If I may add my two cents. First, besides being a
chemical process engineer, I have 15 + years experience
in Industrial Health & Safety and OSHA compliance.
I personally use a MSA full body harness, that features
a back D Ring, between the shoulder blades, and two side
hip D Rings. It also has thigh and butt straps. There
is no belt (later on that). I, like others, don't like
falling, and make it a habit to be always clipped on,
even when climbing. I use two connection devices.
First I use what is called a Rebar Chain Positioning
assembly, which consists of two locking snaphooks on
each end of a thirteen link chain. These attach to the
hip D rings. Floating on the chain is a gorilla hook,
with safety latch mechanism. I clip the gorilla hook to
a tower member and can then lean back freeing both
hands. I can also slide a little side to side also.
The gorilla hook allows quick connection and
disconnection. Secondly, I have a six foot shock
absorbing lanyard attached to the back D ring. On the
other end, I've attached another gorilla hook. As I
climb I, religiously hook and rehook the lanyard. Once
at the working spot, I hook the lanyard somewhere above
my head. I'll admit, I'll go between the lanyard's and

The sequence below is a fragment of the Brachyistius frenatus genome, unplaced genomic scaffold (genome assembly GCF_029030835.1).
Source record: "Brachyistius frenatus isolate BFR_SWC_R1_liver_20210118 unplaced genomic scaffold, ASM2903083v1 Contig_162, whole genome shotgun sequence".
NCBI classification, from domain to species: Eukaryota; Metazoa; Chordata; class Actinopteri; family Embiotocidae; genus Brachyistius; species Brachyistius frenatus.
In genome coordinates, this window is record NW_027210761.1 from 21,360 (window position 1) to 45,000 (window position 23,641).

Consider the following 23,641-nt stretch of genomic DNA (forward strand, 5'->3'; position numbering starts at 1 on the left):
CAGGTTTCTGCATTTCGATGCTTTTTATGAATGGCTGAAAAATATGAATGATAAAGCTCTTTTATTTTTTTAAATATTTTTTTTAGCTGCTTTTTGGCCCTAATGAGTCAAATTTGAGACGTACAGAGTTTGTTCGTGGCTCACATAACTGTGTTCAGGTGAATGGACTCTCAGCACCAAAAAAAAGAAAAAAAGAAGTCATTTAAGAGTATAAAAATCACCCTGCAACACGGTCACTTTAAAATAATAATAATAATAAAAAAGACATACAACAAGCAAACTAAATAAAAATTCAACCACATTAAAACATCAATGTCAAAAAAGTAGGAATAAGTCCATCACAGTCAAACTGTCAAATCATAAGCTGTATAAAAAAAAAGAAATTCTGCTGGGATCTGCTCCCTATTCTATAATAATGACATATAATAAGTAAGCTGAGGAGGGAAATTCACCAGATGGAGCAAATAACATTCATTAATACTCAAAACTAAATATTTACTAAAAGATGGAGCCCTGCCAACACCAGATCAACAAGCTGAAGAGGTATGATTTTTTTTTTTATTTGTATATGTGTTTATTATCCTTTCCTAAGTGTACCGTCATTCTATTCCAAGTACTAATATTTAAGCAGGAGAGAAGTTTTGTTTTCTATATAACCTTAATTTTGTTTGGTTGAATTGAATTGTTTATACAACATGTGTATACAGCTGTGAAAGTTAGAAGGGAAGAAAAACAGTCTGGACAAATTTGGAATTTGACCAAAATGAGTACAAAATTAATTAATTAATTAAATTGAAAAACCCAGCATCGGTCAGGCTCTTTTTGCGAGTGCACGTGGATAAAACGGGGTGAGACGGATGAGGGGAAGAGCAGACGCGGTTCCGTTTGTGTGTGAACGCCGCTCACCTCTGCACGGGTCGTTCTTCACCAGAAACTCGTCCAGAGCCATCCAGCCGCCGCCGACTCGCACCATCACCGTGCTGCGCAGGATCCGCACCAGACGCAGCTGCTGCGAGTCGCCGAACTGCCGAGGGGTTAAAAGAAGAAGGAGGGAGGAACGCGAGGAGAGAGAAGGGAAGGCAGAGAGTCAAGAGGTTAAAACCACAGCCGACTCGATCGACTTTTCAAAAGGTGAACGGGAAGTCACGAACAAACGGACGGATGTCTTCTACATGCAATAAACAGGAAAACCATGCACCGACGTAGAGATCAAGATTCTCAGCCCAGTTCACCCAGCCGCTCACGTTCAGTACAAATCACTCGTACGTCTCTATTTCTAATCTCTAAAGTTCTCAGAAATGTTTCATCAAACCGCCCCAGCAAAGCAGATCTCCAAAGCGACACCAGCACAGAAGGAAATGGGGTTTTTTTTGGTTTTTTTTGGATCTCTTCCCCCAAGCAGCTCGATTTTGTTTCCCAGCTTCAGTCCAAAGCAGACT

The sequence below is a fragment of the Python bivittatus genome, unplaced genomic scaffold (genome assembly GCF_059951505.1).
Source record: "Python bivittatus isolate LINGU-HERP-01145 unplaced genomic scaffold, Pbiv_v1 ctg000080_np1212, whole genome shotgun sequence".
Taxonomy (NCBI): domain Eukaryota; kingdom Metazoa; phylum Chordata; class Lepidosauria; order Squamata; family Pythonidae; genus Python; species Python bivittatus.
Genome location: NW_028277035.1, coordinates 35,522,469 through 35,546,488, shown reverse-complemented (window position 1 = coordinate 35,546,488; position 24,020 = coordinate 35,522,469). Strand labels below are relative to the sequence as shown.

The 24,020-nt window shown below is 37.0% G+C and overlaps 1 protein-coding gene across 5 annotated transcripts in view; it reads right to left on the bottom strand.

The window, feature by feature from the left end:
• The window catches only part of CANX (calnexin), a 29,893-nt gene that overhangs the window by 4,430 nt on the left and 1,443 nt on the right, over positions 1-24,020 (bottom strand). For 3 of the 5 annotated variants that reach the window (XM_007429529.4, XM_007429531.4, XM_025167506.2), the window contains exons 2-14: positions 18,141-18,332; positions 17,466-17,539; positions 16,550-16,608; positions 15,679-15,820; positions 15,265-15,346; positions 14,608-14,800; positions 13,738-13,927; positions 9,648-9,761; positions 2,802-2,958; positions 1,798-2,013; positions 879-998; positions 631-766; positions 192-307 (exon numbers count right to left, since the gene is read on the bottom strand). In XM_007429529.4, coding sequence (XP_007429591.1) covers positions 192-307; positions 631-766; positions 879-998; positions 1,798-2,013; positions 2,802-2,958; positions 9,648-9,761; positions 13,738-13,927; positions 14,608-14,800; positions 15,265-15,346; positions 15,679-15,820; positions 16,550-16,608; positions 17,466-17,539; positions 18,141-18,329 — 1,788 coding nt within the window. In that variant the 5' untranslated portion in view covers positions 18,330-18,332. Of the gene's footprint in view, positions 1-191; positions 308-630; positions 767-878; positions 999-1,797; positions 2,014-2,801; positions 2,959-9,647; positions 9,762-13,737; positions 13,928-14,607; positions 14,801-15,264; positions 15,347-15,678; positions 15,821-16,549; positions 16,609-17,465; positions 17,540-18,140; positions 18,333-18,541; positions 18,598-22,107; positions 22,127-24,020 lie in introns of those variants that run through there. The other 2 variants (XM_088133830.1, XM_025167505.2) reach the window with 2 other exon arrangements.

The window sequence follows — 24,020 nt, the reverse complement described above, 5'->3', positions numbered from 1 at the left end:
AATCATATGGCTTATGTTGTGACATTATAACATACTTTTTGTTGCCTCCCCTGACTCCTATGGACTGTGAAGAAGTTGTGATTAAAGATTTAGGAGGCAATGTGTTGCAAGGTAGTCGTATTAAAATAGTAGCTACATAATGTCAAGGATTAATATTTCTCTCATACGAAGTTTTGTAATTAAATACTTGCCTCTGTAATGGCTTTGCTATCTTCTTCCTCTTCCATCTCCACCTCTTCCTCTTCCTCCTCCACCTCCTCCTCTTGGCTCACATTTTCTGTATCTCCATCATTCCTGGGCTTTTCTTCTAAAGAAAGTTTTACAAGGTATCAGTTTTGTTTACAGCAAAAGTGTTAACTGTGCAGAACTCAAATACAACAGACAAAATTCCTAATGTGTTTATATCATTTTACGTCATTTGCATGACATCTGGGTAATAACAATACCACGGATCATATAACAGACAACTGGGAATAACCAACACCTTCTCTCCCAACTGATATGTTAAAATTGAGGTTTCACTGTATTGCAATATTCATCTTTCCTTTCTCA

the positioning chain's gorilla hooks as I move around
the tower, but one of the two is always attached.
Carbiners are designed for attachment and not for
repeated connection & disconnection. I'll use a
carbiner to secure the rotator to the tower prior to
installation after it has been hoisted to the top, but
never to connect me. Two hands are required, by design,
to twist the safety lock and move the lever.
An important note to make is that all of you should have
a shock absorbing lanyard. The reason is, to sum it up
greatly, is that when your body falls, and then is
abrupty stopped by a line, the forces that are exterted
on the body are on the order of about 5000 lbs for a
typical 300 lb body. That's enough force to really mess
you up. The shock absorbing lanyards are designed to
cushion the fall shock to on the order of around 500
lbs. The full body harness is designed to transmit the
fall shock to the strongest part of the body, the hips.
The lack of a belt is on purpose, the belly is a soft
With steel shank shoes and good gloves ( I like brown
cotton jersey gloves that have rubber dots on them.),
and a good harness, I am very comfortable up the tower.
Not to take business from Steve & Champion or ONV, who
all market excellent products, there are other
manufacturers and suppliers of this gear. Miller, MSA,
and DBI Sala are some manufacturers that come to mind.
Suppliers include Grainger, Lab Safety, Airgas Safety,
and other industrial safety supply houses. Look on the
Keep safe, Phil KB9CRY
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